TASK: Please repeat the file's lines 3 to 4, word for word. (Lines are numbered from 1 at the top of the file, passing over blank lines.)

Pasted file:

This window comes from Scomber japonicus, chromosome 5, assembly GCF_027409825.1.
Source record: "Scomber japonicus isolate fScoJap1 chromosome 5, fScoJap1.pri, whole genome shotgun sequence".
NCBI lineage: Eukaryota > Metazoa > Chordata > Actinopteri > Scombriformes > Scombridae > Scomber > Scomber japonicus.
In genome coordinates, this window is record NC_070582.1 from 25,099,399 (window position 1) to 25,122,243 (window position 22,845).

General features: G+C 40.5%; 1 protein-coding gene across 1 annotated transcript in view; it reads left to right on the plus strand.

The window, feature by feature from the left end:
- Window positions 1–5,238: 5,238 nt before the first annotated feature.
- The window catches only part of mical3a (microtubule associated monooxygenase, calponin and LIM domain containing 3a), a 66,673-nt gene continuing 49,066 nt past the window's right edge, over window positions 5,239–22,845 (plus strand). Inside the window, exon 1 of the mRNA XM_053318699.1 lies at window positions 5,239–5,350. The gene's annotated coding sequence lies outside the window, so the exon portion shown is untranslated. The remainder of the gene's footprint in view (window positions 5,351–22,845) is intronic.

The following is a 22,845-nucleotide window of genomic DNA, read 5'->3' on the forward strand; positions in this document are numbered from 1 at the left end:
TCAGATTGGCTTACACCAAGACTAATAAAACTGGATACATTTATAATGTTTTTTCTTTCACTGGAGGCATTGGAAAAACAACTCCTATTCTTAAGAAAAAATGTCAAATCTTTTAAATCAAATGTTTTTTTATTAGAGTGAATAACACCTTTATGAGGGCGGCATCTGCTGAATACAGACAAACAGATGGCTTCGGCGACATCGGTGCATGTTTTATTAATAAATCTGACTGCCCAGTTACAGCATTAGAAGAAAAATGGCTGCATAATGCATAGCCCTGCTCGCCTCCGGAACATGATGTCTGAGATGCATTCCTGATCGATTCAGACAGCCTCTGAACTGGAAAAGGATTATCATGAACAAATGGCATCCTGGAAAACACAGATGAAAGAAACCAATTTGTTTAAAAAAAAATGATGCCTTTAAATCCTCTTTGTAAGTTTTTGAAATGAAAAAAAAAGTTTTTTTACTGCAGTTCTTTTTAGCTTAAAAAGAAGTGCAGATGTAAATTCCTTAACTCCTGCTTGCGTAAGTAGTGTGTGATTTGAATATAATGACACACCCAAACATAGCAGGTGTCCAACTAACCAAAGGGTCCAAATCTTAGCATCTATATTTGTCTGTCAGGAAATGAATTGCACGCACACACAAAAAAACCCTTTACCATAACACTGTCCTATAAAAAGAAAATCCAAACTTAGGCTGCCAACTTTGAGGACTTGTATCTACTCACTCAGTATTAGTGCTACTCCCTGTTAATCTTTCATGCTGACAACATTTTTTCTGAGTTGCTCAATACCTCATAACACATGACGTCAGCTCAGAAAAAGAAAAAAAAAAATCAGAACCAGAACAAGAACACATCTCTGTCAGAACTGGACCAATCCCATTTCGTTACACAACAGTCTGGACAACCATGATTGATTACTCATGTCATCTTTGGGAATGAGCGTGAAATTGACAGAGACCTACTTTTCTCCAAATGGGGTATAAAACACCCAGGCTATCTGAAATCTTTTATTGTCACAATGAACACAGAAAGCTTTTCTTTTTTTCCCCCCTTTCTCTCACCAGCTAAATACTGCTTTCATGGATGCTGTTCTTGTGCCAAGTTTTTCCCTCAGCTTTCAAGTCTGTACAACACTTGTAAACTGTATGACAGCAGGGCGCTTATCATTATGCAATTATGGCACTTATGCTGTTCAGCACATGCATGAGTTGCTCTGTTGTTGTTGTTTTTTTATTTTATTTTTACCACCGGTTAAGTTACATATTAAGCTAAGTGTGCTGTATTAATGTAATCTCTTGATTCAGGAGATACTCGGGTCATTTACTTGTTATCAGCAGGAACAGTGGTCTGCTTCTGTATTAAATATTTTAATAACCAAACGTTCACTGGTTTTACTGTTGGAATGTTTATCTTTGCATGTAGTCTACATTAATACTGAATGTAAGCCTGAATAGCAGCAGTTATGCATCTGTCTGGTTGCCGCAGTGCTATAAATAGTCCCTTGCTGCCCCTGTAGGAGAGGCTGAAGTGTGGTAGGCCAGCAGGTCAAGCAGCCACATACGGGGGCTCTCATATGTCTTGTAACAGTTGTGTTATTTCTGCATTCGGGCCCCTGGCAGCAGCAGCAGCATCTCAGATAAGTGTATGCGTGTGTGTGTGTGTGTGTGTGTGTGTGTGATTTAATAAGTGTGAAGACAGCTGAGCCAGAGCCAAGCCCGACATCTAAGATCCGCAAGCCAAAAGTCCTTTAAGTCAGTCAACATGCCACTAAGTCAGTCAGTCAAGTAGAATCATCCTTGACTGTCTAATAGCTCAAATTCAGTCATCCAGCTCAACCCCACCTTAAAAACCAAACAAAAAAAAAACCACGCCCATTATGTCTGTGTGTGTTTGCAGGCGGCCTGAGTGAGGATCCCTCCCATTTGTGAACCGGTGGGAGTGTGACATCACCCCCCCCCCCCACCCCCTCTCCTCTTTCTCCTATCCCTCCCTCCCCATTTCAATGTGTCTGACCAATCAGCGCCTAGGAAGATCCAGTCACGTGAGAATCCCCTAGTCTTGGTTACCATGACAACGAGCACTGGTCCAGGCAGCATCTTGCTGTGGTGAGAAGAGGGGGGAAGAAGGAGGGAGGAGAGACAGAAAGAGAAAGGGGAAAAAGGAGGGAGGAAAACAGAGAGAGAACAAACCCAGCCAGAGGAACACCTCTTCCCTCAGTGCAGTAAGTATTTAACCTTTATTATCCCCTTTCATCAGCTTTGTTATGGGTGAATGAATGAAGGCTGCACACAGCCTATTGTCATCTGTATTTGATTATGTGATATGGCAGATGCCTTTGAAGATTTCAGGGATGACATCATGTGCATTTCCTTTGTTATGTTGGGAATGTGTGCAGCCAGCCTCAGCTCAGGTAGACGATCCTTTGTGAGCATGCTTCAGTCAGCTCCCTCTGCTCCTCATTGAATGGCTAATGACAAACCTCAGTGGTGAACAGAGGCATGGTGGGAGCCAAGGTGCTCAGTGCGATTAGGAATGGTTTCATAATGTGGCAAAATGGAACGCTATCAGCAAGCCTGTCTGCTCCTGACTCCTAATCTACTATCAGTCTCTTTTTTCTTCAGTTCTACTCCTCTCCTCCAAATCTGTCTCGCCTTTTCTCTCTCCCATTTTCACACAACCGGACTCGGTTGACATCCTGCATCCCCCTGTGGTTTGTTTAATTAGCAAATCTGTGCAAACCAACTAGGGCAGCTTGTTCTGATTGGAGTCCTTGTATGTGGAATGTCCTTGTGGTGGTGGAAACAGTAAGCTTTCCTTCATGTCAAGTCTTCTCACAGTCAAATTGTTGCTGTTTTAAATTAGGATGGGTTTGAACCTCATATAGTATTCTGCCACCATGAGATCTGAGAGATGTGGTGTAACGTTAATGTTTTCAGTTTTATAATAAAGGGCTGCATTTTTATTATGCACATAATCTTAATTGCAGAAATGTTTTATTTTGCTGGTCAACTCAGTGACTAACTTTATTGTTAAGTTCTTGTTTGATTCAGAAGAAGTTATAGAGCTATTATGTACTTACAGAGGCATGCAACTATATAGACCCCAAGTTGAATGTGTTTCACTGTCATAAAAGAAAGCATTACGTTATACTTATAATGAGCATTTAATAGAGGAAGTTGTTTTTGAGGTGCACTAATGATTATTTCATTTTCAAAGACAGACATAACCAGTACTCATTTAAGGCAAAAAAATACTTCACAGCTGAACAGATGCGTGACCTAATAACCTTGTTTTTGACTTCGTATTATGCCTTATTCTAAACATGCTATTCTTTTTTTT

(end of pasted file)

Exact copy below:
NCBI lineage: Eukaryota > Metazoa > Chordata > Actinopteri > Scombriformes > Scombridae > Scomber > Scomber japonicus.
In genome coordinates, this window is record NC_070582.1 from 25,099,399 (window position 1) to 25,122,243 (window position 22,845).